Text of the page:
Mr Nathan said Mr Ghadami had made a ‘religiously offensive remark to Mr Saunders,’ which had been ‘spoken in anger and hate.’

He told the court that Mr Ghadami had told police that he called Saunders a ‘piece of s**t’ as well as ‘words to the effect of “don’t be so Jewish.”

‘“Jewish” and “shit” featured in the abuse he flung at Mr Saunders in the moments before Mr Saunders reacted as he did.’

Mr Nathan claimed Saunders, who was a ‘good and decent man’, had been ‘vilified in the press’ and asked for the court to consider ‘the impact this case has had, is having and will continue to have on Mr Saunders and his family.’

He added that Saunders had been taking antidepressants since the trial and had referred himself to the Solicitors Regulation Authority, where he will face disciplinary proceedings.

He also called into question Mr Ghadani’s ‘continuing problems associated with the injury’ and said he was ‘determined to pursue’ a campaign against Saunders, which could provide ‘some insight into what is happening on that CCTV and the amount of provocation.’

Passing sentence, Recorder Gasztowicz said: ‘You are a solicitor who has led a decent life and never been in trouble before.

‘However, on 7 April 2016 you assaulted a litigant in person in the High Court building, the Rolls Building, by forcefully headbutting him, causing a fractured nose.

‘Mr Ghadani sued you and a number of other people and the litigation had gone on for some time. It is clear that the litigation was a source of some nuisance to you.

‘After the hearing, you met Mr Ghadani in the public area of the Rolls Building and you unwisely began an altercation by commenting to him that you hoped he had the money to pay the costs of the litigation.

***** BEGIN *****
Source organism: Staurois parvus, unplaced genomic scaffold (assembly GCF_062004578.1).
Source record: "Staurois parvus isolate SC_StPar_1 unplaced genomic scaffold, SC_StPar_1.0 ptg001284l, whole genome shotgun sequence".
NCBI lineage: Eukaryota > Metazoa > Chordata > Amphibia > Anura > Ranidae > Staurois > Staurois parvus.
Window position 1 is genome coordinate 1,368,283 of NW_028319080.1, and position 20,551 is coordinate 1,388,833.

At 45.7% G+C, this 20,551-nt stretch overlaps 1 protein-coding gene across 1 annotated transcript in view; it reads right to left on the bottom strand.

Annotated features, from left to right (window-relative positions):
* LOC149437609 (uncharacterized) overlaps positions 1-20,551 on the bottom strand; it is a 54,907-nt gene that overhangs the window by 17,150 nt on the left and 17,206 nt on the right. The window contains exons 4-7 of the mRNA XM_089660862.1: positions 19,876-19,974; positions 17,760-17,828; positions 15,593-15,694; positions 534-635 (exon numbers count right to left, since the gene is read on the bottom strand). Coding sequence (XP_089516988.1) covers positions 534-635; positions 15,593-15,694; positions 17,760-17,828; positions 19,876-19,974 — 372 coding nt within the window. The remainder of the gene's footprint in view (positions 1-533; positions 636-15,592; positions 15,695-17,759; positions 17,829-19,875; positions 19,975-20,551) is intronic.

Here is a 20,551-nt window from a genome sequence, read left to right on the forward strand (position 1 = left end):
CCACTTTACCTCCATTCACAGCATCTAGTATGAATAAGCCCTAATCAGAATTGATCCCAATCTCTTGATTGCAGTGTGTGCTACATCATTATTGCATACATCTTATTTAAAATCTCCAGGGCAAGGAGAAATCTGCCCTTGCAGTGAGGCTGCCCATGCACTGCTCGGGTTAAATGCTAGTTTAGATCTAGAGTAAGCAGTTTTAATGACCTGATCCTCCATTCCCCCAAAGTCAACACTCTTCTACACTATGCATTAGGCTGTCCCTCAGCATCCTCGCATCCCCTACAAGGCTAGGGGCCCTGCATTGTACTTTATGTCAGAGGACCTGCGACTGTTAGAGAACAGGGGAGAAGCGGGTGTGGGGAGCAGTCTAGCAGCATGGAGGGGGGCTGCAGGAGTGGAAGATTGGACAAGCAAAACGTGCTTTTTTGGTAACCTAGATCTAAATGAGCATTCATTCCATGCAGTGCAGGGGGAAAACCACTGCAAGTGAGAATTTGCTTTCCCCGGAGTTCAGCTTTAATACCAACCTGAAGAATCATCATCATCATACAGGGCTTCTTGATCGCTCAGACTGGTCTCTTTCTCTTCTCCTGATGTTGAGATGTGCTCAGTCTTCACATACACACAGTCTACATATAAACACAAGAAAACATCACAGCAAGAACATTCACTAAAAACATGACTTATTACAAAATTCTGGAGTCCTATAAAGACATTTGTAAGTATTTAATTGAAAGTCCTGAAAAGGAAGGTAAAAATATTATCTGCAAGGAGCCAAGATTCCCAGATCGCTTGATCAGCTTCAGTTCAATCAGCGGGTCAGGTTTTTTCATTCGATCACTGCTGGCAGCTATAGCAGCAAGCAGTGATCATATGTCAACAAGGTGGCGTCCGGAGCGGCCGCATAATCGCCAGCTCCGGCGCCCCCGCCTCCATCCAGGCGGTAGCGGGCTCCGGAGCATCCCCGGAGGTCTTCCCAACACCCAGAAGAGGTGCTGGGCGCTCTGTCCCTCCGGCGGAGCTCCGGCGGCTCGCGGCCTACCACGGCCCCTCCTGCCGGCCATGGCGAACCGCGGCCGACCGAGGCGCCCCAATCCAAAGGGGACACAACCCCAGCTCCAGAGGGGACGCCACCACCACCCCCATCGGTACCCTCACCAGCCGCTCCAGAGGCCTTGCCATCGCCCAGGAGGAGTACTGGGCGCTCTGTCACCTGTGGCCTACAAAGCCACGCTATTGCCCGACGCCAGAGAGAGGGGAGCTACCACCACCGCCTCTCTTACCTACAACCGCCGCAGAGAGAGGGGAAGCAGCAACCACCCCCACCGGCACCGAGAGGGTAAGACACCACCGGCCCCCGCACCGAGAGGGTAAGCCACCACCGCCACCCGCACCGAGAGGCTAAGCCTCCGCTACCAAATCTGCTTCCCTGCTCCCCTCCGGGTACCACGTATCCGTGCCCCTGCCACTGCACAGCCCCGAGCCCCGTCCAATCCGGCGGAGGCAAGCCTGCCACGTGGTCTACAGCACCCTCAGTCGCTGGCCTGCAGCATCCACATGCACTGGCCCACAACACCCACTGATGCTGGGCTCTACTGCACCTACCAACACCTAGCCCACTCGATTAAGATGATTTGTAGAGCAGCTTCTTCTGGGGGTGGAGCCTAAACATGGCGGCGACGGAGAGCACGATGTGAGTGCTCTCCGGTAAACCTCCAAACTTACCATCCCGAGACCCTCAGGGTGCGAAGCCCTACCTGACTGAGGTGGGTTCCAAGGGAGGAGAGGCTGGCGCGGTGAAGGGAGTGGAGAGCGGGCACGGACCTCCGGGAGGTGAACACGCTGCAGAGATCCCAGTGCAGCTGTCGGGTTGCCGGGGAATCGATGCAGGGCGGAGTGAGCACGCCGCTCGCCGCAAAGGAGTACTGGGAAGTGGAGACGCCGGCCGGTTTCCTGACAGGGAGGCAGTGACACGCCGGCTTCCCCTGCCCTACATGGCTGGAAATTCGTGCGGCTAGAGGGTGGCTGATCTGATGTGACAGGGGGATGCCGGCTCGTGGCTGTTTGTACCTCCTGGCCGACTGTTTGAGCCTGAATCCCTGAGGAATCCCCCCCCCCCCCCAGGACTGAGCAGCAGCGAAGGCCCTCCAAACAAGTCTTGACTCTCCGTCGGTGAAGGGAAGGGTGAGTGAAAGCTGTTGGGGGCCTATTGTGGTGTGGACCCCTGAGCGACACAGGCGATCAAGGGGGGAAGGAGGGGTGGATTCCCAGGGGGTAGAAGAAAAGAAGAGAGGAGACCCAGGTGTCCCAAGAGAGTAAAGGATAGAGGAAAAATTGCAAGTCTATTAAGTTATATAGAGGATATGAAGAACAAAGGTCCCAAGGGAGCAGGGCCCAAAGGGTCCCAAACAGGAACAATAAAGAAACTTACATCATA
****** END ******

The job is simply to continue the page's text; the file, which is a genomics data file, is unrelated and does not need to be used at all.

‘Mr Ghadani swung his pilot case towards you and was aggressive and used offensive comments.

‘What exactly was said, I cannot say, but it seems to have included a derogatory reference to your religion.

‘You completely lost your self-control, lent backwards and quite deliberately headbutted him. A jury rejected your contention this was done in self-defence.

‘It was clear that you could have left his presence without doing anything like that deliberate and serious assault, albeit on the spur of the moment.

‘There are serious aggravating features: the offence was committed in a High Court building, where any litigant is entitled to feel safe, however annoying he may be and whatever is going on between you.

‘It was committed by someone who was a solicitor, who is trusted to act properly in such buildings.

‘At the same time, I have to take into account the mitigating features. There was a considerable amount of provocation and some aggression from Mr Ghadani.’

He noted that the adverse publicity was ‘entirely of your own making.’

Saunders, of [1] Vale Close, Maida Vale, was found guilty of assault occasioning actual bodily harm and sentenced to 18 months imprisonment, suspended for two years, and ordered to undertake 200 hours of unpaid work.

A five-year restraining order was imposed and Saunders was also made subject to a four-month curfew between 8pm and 6am and ordered to pay £5,000 prosecution costs.

He is now likely to be struck off the roll of solicitors.